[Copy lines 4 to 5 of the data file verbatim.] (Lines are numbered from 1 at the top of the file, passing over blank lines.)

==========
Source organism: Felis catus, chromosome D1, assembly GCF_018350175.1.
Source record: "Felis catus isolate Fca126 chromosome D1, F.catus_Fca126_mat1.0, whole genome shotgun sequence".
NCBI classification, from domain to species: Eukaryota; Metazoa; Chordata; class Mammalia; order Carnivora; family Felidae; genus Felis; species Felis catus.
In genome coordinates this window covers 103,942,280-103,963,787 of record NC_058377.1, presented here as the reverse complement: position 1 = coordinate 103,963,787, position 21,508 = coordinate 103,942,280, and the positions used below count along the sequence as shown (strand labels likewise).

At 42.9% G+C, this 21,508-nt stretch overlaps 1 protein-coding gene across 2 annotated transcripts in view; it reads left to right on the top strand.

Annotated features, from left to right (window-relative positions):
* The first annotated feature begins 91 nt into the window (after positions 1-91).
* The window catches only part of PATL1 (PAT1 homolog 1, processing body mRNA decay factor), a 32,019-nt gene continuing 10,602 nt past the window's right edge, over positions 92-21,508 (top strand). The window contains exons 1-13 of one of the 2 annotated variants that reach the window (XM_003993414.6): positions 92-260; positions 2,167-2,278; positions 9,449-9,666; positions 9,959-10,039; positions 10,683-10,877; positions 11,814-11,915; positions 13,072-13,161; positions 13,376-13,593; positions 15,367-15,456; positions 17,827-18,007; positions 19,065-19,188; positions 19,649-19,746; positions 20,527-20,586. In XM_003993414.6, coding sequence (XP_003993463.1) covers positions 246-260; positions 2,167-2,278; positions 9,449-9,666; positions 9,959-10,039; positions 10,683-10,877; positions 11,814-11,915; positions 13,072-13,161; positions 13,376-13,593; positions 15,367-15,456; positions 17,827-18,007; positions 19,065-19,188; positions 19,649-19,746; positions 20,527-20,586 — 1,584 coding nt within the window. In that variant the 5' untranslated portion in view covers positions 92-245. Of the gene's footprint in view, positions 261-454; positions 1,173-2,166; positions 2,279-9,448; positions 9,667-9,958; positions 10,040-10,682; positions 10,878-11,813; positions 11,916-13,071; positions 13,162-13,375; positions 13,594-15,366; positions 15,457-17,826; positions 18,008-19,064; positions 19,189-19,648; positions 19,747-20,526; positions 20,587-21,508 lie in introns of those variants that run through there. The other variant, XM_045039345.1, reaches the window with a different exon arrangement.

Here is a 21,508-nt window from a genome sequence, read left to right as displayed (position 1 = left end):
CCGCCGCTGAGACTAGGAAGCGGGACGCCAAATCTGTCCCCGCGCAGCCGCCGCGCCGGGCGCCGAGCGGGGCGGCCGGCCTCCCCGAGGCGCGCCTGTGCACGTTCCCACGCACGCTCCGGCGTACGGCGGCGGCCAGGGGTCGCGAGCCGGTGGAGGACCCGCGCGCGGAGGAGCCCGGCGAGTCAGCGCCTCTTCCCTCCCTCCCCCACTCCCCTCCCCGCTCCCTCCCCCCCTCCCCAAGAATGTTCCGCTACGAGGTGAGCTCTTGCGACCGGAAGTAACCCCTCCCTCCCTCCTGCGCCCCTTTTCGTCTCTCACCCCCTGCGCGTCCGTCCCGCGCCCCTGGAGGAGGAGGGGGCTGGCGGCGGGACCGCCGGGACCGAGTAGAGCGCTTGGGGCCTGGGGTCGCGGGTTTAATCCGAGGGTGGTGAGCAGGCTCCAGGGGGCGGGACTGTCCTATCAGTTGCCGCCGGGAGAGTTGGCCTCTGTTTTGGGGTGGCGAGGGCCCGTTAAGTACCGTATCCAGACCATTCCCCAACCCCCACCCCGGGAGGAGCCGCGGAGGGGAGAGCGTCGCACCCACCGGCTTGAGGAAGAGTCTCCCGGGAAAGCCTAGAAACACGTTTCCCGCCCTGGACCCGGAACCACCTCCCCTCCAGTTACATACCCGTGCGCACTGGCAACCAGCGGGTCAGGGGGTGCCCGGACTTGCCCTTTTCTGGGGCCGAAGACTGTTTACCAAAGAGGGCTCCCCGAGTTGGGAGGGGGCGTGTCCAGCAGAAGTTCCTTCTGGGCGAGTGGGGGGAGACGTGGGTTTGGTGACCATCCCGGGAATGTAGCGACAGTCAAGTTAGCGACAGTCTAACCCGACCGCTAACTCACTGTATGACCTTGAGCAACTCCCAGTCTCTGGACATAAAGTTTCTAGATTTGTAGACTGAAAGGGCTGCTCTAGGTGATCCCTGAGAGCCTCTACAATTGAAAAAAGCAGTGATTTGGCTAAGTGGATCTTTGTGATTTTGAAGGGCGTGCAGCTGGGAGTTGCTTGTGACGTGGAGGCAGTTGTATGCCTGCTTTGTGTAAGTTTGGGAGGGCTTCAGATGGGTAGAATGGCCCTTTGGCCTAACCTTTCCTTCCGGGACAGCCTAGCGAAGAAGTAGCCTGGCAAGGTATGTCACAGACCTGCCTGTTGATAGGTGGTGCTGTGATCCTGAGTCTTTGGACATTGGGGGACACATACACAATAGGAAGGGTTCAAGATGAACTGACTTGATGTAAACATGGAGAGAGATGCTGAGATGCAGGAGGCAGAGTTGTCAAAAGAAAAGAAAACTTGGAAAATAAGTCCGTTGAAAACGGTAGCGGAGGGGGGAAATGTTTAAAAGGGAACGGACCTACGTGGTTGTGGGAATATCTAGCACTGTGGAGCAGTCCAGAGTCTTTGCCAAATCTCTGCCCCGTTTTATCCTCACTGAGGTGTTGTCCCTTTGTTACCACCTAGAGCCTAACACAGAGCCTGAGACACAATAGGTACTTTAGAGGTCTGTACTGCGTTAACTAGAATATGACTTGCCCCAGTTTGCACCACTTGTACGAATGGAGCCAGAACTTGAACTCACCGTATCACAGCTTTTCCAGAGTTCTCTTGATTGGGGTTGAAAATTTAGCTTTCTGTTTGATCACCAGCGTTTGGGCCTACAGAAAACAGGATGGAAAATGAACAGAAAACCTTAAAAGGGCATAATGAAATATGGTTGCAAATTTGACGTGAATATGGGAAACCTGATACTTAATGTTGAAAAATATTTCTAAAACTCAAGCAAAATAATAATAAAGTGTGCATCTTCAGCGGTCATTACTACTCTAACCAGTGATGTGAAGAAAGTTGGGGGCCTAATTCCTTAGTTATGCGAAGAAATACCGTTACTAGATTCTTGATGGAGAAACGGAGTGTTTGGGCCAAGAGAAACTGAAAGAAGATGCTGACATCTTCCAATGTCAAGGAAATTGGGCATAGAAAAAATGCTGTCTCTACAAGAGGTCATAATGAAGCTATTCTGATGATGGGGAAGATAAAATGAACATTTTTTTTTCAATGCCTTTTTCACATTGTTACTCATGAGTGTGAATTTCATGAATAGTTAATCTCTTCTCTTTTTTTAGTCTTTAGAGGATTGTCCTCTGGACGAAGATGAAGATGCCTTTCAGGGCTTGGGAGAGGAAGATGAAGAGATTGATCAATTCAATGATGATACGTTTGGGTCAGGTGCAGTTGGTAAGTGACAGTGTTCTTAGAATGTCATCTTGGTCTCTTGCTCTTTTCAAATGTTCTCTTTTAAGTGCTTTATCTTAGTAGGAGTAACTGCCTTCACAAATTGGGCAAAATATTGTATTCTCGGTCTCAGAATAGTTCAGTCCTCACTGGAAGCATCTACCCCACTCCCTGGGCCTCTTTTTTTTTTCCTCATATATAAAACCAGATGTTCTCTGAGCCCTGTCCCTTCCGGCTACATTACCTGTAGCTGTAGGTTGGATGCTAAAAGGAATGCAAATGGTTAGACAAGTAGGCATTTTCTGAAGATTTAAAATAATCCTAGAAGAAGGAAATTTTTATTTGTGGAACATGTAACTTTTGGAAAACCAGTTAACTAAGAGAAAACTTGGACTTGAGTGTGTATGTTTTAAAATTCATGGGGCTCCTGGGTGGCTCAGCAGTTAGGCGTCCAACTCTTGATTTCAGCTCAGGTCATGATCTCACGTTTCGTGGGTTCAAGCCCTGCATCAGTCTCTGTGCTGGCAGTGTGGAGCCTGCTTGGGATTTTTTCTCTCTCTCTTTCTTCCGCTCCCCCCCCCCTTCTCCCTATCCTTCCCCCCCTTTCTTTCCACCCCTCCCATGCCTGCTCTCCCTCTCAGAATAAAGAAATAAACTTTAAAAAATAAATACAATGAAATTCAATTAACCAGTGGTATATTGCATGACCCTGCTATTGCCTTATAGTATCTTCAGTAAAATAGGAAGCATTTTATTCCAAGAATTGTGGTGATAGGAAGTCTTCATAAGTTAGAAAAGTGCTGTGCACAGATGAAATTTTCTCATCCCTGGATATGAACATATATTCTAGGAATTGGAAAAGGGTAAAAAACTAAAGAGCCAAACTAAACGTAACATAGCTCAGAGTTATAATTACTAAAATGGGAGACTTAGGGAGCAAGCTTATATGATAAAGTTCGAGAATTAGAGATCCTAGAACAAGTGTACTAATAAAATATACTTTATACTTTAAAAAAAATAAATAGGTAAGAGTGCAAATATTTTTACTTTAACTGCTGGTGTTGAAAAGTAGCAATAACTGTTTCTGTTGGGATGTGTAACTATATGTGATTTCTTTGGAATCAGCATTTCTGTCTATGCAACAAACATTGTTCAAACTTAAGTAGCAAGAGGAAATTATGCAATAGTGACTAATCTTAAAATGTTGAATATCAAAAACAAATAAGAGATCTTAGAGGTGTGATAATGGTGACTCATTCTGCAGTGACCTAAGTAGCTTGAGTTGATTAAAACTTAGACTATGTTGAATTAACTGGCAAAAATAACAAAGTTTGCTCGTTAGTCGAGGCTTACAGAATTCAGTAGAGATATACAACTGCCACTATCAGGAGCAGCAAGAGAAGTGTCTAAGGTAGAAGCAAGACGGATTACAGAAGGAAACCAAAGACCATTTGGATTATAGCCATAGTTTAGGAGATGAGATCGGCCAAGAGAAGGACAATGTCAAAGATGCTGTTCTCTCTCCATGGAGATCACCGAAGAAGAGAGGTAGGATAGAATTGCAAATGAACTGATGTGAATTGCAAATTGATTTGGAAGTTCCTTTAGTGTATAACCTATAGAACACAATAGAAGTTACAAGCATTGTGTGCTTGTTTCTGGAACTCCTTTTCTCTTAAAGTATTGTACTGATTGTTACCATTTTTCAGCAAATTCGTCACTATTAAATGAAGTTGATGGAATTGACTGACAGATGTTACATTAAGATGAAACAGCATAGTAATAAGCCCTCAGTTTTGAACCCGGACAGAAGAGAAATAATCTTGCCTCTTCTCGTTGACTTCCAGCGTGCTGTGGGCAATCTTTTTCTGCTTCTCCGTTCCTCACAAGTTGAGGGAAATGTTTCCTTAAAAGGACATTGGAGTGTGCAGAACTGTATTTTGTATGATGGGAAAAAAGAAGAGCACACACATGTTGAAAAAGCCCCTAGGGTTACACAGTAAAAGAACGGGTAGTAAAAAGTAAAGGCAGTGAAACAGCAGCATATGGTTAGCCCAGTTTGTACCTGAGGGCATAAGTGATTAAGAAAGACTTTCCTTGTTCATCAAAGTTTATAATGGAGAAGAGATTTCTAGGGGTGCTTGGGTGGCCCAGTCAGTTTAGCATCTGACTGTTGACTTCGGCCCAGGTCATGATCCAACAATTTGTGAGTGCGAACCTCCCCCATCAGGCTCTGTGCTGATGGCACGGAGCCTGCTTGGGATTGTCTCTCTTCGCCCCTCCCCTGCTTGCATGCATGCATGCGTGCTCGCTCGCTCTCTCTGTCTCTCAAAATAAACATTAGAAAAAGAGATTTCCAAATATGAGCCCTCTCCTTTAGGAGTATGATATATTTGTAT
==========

In genome coordinates this window covers 103,942,280-103,963,787 of record NC_058377.1, presented here as the reverse complement: position 1 = coordinate 103,963,787, position 21,508 = coordinate 103,942,280, and the positions used below count along the sequence as shown (strand labels likewise).

At 42.9% G+C, this 21,508-nt stretch overlaps 1 protein-coding gene across 2 annotated transcripts in view; it reads left to right on the top strand.